It’s worked through two rounds, even after the cool, damp conditions led McIlroy to abandon his ultra-aggressive strategy. He offset a few mistakes with four birdies, shooting a second consecutive 69 to sit just a couple of shots off the lead.

    During a sun-splashed first round, McIlroy gleefully banged driver on almost every hole, flying or skirting the bunkers that dot these baked-out, undulating fairways. He wasn’t particularly accurate, but he also didn’t need to be, as the thin, wispy rough enabled every player to at least advance their approach shots near the green.

    Friday’s weather presented a different challenge. A steady morning rain took some of the fire out of parched fairways, but the cooler temperatures also reduced much of the bombers’ hang time. Suddenly, all of the bunkers were in play, and McIlroy needed to adjust his driver-heavy approach (he hit only six) on the fly.

    “It just wasn’t worth it,” he said.

    McIlroy hit a few “skanky” shots, in his words, but even his bigger misses – on the sixth and 17th holes – were on the proper side, allowing him to scramble for par and keep the round going.

    It’s the fifth time in his career that he’s opened a major with back-to-back rounds in the 60s. He’s gone on to win three of the previous four – the lone exception that disastrous final round (80) at Augusta in 2011.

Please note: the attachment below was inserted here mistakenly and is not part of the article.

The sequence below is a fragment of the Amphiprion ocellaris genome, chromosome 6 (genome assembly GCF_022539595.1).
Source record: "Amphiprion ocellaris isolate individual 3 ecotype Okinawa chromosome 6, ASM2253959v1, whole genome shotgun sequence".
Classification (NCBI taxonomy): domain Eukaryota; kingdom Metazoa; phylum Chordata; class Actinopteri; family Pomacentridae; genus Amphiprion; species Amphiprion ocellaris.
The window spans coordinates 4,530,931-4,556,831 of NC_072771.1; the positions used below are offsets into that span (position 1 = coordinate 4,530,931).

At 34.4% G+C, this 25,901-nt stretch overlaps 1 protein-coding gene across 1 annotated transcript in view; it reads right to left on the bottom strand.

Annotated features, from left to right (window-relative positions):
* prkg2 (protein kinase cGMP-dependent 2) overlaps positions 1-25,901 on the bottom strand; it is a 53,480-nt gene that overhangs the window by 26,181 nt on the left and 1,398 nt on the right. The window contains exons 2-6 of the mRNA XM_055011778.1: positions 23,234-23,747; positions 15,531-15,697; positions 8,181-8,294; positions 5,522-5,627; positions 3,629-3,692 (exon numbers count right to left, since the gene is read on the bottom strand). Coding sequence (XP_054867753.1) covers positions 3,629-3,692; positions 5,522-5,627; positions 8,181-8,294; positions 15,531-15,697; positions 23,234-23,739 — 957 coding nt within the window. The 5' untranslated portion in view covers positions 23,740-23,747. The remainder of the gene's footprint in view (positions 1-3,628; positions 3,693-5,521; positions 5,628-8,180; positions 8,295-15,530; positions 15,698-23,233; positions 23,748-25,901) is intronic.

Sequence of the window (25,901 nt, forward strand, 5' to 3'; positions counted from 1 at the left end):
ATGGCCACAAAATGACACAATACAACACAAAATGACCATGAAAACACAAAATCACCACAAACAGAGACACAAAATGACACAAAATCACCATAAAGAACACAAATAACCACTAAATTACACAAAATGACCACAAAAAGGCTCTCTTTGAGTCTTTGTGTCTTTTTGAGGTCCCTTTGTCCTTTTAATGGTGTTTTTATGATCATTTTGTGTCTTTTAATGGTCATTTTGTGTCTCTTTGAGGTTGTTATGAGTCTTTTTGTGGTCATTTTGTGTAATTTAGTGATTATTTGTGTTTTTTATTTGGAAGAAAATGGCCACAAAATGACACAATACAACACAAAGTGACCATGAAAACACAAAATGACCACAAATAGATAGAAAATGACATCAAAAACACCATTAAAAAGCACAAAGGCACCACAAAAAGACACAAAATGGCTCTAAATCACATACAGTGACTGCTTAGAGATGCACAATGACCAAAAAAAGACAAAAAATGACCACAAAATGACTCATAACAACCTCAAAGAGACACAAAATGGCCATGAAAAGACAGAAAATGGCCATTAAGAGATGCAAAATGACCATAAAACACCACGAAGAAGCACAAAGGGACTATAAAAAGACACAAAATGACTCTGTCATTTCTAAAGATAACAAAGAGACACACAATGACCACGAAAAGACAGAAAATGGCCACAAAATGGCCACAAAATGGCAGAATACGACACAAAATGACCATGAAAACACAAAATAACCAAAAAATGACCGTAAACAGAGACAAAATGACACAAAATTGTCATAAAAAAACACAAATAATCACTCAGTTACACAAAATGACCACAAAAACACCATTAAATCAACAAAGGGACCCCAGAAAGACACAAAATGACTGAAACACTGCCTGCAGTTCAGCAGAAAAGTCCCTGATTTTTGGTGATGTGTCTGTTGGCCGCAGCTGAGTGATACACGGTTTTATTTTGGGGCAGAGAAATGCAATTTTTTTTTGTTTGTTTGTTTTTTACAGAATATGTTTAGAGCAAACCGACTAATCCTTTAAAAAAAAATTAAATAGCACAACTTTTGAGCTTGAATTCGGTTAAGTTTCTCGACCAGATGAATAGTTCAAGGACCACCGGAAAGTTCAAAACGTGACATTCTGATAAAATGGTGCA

“I don’t want to say easy,” he said, “but it’s felt comfortable.”

    The weekend gets uncomfortable for everyone, apparently even four-time major winners who, when in form, ooze confidence and swagger.

    Once again McIlroy has that look at a major.

    The only thing left to do?

    Let it go.

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    Z. Johnson may have to pay for the jet home

    By Rex HoggardJuly 20, 2018, 1:23 pm

    CARNOUSTIE, Scotland – Zach Johnson will have some bragging rights when he gets back to the ultimate golf frat house on Friday after a second-round 67 moved him into the lead at The Open.

    Johnson is rooming with Jordan Spieth, Jason Dufner, Kevin Kisner, Jimmy Walker, Justin Thomas and Rickie Fowler this week at Carnoustie. It’s a tradition that began two years ago at Royal Troon.

    Kisner joked on Thursday after he took the first-round lead that the perks for the house/tournament front-runner were limited: “I probably get to eat first,” he said.


    Full-field scores from the 147th Open Championship

    Full coverage of the 147th Open Championship


    There is, however, one running wager.

    “Two years ago we, I don't know if you call it bet, but agreement that, if you win, you get the jet and you buy it, so we go home,” said Johnson, who added that because of varying travel arrangements, the wager might not be needed this year. “I didn't pay last year. Somebody else did.”

    Spieth won last year’s championship at Royal Birkdale.

    Despite the expense, Johnson said he didn’t know how much it costs to charter a private flight back to the United States, but it’s a good problem to have.

    “I’d be happy to fork it over,” he smiled.